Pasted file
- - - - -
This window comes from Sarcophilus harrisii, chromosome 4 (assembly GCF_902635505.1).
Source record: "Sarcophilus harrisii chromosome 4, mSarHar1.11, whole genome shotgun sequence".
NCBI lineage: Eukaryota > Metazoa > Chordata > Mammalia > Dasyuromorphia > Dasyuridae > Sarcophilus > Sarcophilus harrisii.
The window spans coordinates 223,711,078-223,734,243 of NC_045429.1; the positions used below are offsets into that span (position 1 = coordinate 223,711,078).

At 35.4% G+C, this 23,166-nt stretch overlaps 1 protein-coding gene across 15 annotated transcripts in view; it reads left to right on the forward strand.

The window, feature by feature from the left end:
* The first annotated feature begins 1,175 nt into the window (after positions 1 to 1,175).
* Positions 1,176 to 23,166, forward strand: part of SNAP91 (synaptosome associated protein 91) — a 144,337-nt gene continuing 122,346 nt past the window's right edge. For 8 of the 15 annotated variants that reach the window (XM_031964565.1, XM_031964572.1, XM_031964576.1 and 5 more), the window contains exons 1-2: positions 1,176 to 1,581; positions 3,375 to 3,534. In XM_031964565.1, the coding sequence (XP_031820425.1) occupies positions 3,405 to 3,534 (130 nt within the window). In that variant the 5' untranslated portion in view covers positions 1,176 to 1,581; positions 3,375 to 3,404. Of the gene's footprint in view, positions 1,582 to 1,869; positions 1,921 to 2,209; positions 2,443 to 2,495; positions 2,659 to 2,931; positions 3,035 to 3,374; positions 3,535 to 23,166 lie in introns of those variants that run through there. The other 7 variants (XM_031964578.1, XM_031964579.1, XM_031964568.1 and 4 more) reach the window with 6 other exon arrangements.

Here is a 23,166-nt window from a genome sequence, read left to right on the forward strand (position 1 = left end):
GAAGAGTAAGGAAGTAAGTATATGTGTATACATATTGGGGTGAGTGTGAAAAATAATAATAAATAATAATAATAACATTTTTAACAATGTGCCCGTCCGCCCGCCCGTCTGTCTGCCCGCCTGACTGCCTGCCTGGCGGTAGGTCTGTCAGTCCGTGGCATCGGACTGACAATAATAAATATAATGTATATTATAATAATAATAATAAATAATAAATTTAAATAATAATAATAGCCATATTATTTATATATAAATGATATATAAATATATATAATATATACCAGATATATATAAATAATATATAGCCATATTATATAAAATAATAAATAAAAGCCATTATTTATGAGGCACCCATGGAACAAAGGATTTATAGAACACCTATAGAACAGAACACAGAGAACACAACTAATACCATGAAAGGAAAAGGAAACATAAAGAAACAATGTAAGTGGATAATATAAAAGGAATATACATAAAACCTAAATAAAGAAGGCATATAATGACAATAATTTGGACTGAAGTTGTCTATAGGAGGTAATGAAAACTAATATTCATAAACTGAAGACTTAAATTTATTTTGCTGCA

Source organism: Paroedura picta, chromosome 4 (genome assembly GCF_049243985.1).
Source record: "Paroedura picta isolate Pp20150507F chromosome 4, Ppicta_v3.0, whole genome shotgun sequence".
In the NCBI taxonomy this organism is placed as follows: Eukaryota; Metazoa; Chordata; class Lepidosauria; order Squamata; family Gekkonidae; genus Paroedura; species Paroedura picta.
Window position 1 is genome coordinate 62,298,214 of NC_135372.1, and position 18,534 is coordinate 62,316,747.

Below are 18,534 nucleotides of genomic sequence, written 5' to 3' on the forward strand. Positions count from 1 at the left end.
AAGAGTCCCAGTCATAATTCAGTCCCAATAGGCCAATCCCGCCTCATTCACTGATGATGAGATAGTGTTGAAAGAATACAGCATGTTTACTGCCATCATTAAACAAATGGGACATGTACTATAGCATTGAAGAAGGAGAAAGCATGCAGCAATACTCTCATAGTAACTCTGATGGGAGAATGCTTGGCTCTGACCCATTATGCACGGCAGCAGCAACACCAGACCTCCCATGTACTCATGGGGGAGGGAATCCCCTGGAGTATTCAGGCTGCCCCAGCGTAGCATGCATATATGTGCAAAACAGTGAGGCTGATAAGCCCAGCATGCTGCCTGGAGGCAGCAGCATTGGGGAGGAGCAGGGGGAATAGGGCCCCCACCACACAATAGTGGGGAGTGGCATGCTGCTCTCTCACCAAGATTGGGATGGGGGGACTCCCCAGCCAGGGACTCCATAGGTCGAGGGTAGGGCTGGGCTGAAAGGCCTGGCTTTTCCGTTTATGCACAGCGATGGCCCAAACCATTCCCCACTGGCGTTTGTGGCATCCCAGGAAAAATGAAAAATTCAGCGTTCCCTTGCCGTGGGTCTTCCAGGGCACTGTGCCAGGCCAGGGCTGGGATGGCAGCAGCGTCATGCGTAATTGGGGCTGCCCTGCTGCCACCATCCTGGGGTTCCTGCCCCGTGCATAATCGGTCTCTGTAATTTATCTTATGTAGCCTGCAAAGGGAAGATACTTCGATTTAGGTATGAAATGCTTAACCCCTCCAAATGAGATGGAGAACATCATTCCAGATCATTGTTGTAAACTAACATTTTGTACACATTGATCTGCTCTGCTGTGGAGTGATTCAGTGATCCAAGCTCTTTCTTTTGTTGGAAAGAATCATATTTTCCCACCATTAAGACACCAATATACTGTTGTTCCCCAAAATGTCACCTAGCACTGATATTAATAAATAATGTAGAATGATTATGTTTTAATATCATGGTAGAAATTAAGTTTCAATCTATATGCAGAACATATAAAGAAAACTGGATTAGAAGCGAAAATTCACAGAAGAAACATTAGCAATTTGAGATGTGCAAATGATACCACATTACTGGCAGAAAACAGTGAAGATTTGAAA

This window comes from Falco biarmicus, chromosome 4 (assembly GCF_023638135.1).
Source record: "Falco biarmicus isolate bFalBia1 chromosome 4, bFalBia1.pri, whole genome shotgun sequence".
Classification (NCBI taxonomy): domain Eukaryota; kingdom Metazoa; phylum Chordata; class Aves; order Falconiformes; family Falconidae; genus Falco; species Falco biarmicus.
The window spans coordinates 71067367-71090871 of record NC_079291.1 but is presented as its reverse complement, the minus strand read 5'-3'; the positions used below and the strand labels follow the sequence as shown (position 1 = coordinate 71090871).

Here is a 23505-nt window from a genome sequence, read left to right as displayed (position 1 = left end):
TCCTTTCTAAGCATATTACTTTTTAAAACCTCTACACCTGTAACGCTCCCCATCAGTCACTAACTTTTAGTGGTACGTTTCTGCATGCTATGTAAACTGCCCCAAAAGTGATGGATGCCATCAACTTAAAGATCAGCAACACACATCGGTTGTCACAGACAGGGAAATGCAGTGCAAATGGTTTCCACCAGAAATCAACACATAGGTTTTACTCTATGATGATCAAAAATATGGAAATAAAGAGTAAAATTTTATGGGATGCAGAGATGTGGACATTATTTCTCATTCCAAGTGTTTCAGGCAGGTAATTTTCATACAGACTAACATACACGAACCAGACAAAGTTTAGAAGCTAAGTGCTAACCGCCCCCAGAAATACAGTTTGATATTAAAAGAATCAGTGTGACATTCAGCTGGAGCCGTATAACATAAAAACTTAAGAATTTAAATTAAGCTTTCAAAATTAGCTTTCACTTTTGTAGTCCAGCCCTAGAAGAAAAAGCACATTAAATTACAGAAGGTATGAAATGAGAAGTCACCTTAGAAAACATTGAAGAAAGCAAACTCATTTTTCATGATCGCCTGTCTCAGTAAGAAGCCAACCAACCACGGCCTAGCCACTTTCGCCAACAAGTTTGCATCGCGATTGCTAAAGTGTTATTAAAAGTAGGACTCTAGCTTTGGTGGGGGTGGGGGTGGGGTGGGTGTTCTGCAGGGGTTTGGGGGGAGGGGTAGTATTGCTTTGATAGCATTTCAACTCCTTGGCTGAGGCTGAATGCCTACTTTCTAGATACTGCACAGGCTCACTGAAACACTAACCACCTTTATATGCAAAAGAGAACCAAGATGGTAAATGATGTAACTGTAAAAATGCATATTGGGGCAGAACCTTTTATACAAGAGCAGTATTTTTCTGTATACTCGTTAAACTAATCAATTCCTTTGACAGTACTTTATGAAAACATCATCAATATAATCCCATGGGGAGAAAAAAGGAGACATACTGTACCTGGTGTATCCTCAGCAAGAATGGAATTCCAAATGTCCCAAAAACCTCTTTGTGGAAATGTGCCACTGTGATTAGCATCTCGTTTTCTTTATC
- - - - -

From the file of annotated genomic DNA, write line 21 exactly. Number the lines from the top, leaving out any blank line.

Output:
Here is a 23505-nt window from a genome sequence, read left to right as displayed (position 1 = left end):